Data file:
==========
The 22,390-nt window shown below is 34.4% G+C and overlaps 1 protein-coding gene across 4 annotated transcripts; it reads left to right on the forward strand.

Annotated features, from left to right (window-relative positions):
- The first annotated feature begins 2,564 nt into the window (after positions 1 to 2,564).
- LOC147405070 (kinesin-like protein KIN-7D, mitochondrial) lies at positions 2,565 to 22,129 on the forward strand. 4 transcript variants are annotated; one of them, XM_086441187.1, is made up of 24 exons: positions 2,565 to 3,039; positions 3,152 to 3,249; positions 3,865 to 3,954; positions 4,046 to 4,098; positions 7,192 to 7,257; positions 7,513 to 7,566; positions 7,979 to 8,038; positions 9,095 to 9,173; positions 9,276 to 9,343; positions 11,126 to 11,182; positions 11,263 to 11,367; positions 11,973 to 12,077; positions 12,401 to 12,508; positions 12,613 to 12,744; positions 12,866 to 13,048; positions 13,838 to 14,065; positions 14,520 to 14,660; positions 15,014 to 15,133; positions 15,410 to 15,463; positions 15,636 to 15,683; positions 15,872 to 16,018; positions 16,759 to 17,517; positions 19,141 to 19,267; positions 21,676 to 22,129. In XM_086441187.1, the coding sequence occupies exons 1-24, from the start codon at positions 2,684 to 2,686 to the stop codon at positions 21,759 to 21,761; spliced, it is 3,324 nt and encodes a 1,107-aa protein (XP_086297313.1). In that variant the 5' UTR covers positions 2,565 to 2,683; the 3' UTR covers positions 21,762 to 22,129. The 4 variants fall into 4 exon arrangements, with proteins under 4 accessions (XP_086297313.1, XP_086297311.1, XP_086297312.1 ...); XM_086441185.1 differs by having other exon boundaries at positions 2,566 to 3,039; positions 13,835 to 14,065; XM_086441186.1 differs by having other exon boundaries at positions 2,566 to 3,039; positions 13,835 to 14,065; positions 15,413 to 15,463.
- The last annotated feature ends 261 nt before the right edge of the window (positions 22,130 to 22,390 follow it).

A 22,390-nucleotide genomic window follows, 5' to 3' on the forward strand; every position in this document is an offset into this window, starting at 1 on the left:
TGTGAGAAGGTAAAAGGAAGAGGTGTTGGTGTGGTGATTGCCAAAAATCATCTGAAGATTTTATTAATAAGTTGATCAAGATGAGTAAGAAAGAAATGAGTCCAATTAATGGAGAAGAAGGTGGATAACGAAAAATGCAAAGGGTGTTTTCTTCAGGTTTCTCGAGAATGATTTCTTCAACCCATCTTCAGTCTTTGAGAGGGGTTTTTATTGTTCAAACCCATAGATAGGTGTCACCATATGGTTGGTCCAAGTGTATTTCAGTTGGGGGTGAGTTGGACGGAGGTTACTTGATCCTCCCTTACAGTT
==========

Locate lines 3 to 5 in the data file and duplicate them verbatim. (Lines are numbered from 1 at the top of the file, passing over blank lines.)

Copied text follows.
- The first annotated feature begins 2,564 nt into the window (after positions 1 to 2,564).
- LOC147405070 (kinesin-like protein KIN-7D, mitochondrial) lies at positions 2,565 to 22,129 on the forward strand. 4 transcript variants are annotated; one of them, XM_086441187.1, is made up of 24 exons: positions 2,565 to 3,039; positions 3,152 to 3,249; positions 3,865 to 3,954; positions 4,046 to 4,098; positions 7,192 to 7,257; positions 7,513 to 7,566; positions 7,979 to 8,038; positions 9,095 to 9,173; positions 9,276 to 9,343; positions 11,126 to 11,182; positions 11,263 to 11,367; positions 11,973 to 12,077; positions 12,401 to 12,508; positions 12,613 to 12,744; positions 12,866 to 13,048; positions 13,838 to 14,065; positions 14,520 to 14,660; positions 15,014 to 15,133; positions 15,410 to 15,463; positions 15,636 to 15,683; positions 15,872 to 16,018; positions 16,759 to 17,517; positions 19,141 to 19,267; positions 21,676 to 22,129. In XM_086441187.1, the coding sequence occupies exons 1-24, from the start codon at positions 2,684 to 2,686 to the stop codon at positions 21,759 to 21,761; spliced, it is 3,324 nt and encodes a 1,107-aa protein (XP_086297313.1). In that variant the 5' UTR covers positions 2,565 to 2,683; the 3' UTR covers positions 21,762 to 22,129. The 4 variants fall into 4 exon arrangements, with proteins under 4 accessions (XP_086297313.1, XP_086297311.1, XP_086297312.1 ...); XM_086441185.1 differs by having other exon boundaries at positions 2,566 to 3,039; positions 13,835 to 14,065; XM_086441186.1 differs by having other exon boundaries at positions 2,566 to 3,039; positions 13,835 to 14,065; positions 15,413 to 15,463.
- The last annotated feature ends 261 nt before the right edge of the window (positions 22,130 to 22,390 follow it).